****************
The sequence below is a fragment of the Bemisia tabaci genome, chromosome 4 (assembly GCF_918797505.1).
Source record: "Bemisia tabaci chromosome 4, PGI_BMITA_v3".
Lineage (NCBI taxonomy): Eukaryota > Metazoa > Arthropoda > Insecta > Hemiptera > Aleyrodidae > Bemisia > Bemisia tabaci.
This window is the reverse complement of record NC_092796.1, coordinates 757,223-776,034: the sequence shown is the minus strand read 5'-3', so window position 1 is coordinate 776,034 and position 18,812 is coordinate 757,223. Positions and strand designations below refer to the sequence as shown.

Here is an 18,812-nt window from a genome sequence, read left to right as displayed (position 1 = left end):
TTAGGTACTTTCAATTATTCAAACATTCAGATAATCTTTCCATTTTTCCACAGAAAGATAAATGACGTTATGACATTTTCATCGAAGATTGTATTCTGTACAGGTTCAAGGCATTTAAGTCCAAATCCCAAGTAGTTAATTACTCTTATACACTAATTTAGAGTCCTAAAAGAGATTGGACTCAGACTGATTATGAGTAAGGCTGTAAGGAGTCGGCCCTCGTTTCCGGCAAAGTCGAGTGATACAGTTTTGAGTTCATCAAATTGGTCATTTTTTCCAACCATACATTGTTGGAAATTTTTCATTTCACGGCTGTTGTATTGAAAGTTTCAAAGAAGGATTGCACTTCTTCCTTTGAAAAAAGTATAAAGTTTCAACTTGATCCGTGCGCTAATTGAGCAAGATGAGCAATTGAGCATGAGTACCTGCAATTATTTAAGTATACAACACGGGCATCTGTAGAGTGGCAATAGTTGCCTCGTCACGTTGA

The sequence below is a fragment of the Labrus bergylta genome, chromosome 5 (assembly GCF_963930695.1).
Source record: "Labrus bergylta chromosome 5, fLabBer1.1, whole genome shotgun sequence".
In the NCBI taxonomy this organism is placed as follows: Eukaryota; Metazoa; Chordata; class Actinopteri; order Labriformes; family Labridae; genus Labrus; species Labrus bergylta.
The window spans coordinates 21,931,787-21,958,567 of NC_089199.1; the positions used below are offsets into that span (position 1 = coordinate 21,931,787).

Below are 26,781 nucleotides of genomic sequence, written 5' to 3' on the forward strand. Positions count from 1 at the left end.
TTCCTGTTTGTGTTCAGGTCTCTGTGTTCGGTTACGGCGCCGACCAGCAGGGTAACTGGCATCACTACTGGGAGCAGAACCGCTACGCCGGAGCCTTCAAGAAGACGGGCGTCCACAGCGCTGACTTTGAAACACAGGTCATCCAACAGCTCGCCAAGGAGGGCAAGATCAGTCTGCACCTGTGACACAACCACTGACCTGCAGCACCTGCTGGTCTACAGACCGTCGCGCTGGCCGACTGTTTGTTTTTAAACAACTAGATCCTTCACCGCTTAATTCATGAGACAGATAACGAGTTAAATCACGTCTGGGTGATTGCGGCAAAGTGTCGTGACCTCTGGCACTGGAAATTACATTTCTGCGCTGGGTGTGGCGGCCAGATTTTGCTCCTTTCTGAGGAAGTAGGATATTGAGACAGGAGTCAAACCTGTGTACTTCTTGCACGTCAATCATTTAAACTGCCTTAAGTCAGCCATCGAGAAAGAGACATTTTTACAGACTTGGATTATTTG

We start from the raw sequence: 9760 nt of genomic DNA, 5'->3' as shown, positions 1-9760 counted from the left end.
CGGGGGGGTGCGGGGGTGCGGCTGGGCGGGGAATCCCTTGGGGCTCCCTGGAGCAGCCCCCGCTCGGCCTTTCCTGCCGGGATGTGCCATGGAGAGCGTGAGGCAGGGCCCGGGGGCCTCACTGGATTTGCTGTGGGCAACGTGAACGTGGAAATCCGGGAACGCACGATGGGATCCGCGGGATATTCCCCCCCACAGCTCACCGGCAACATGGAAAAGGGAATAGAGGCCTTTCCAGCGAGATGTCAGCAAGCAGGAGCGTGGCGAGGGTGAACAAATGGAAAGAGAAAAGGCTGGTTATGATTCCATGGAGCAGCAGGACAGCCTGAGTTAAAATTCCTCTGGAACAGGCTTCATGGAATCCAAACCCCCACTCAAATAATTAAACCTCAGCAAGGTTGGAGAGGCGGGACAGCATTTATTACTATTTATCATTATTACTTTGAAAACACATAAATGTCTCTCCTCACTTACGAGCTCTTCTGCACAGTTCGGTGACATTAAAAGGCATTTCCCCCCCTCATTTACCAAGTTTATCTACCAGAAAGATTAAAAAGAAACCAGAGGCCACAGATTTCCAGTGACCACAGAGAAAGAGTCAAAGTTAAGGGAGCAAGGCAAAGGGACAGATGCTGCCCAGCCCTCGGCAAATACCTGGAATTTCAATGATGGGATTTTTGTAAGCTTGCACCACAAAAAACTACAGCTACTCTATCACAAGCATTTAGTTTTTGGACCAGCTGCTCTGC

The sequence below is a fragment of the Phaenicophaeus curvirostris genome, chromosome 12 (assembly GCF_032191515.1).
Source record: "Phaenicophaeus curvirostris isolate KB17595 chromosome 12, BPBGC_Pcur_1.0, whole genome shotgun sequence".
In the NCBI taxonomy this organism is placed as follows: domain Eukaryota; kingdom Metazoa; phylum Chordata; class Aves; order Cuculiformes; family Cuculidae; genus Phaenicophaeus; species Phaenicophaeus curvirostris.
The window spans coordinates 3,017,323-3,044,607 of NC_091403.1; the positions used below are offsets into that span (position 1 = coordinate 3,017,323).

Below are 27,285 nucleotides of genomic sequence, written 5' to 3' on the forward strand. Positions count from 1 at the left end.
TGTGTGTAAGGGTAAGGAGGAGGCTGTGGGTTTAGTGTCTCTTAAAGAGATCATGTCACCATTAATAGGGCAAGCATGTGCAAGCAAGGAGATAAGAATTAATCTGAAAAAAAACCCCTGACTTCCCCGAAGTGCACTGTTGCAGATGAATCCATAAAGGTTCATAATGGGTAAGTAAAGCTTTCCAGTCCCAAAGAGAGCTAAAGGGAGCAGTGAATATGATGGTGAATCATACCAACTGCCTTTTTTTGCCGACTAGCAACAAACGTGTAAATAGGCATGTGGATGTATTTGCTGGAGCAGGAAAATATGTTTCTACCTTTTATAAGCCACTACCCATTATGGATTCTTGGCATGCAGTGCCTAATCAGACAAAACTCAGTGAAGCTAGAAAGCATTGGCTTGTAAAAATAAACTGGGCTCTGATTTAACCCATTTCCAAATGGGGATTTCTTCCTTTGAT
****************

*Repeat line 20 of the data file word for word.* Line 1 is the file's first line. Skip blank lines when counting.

TGTGTGTAAGGGTAAGGAGGAGGCTGTGGGTTTAGTGTCTCTTAAAGAGATCATGTCACCATTAATAGGGCAAGCATGTGCAAGCAAGGAGATAAGAATTAATCTGAAAAAAAACCCCTGACTTCCCCGAAGTGCACTGTTGCAGATGAATCCATAAAGGTTCATAATGGGTAAGTAAAGCTTTCCAGTCCCAAAGAGAGCTAAAGGGAGCAGTGAATATGATGGTGAATCATACCAACTGCCTTTTTTTGCCGACTAGCAACAAACGTGTAAATAGGCATGTGGATGTATTTGCTGGAGCAGGAAAATATGTTTCTACCTTTTATAAGCCACTACCCATTATGGATTCTTGGCATGCAGTGCCTAATCAGACAAAACTCAGTGAAGCTAGAAAGCATTGGCTTGTAAAAATAAACTGGGCTCTGATTTAACCCATTTCCAAATGGGGATTTCTTCCTTTGAT